Research Article

Obestatin, a Peptide Encoded by the Ghrelin Gene, Opposes Ghrelin's Effects on Food Intake

Science  11 Nov 2005:
Vol. 310, Issue 5750, pp. 996-999
DOI: 10.1126/science.1117255

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Abstract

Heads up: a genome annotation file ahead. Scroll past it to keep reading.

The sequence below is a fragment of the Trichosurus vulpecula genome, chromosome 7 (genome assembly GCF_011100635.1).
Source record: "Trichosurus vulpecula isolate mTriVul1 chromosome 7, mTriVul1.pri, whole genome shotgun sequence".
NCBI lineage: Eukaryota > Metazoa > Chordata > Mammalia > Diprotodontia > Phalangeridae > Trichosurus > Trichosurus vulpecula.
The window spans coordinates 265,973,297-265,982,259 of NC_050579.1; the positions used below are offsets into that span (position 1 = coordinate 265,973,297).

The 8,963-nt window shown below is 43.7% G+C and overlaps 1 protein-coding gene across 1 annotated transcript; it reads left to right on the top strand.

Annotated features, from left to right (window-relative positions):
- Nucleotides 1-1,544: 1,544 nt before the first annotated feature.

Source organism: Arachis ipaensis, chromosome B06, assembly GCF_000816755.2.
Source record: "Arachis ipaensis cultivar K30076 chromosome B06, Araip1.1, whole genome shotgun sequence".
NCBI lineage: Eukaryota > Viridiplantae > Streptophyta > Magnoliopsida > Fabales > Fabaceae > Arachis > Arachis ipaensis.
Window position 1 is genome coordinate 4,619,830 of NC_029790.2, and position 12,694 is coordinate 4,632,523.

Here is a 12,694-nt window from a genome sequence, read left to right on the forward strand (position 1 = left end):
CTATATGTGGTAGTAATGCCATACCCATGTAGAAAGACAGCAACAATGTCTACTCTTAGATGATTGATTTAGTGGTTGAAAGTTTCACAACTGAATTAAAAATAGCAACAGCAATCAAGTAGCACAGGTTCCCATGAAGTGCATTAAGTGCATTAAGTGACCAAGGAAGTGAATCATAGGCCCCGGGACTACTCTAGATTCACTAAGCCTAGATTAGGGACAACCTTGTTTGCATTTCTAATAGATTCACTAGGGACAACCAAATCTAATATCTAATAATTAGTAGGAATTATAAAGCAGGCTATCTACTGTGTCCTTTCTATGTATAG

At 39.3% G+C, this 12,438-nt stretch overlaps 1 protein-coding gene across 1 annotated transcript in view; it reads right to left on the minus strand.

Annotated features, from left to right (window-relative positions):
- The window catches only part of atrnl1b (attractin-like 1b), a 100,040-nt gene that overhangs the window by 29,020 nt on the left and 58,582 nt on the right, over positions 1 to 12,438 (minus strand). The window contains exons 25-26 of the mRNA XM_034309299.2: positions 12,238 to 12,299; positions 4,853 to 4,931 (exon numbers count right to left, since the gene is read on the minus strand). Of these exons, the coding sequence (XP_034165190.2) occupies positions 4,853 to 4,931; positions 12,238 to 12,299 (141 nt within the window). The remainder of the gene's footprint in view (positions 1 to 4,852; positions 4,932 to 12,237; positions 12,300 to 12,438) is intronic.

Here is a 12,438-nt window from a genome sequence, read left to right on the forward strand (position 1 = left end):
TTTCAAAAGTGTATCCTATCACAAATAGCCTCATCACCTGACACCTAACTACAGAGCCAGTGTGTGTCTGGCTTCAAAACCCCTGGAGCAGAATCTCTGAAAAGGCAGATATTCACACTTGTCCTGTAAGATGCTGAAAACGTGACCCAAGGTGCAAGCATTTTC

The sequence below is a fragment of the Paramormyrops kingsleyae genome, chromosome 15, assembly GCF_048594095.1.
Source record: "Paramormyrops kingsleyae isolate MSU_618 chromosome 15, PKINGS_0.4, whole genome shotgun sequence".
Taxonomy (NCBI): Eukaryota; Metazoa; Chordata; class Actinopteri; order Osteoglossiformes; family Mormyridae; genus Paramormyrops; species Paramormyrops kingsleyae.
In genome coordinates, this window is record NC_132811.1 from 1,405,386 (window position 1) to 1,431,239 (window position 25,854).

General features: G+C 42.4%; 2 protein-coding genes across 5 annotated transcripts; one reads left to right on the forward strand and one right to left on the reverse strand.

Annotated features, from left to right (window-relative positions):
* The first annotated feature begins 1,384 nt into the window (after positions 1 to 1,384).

Ghrelin, a circulating appetite-inducing hormone, is derived from a prohormone by posttranslational processing. On the basis of the bioinformatic prediction that another peptide also derived from proghrelin exists, we isolated a hormone from rat stomach and named it obestatin—a contraction of obese, from the Latin “obedere,” meaning to devour, and “statin,” denoting suppression. Contrary to the appetite-stimulating effects of ghrelin, treatment of rats with obestatin suppressed food intake, inhibited jejunal contraction, and decreased body-weight gain. Obestatin bound to the orphan G protein–coupled receptor GPR39. Thus, two peptide hormones with opposing action in weight regulation are derived from the same ghrelin gene. After differential modification, these hormones activate distinct receptors.

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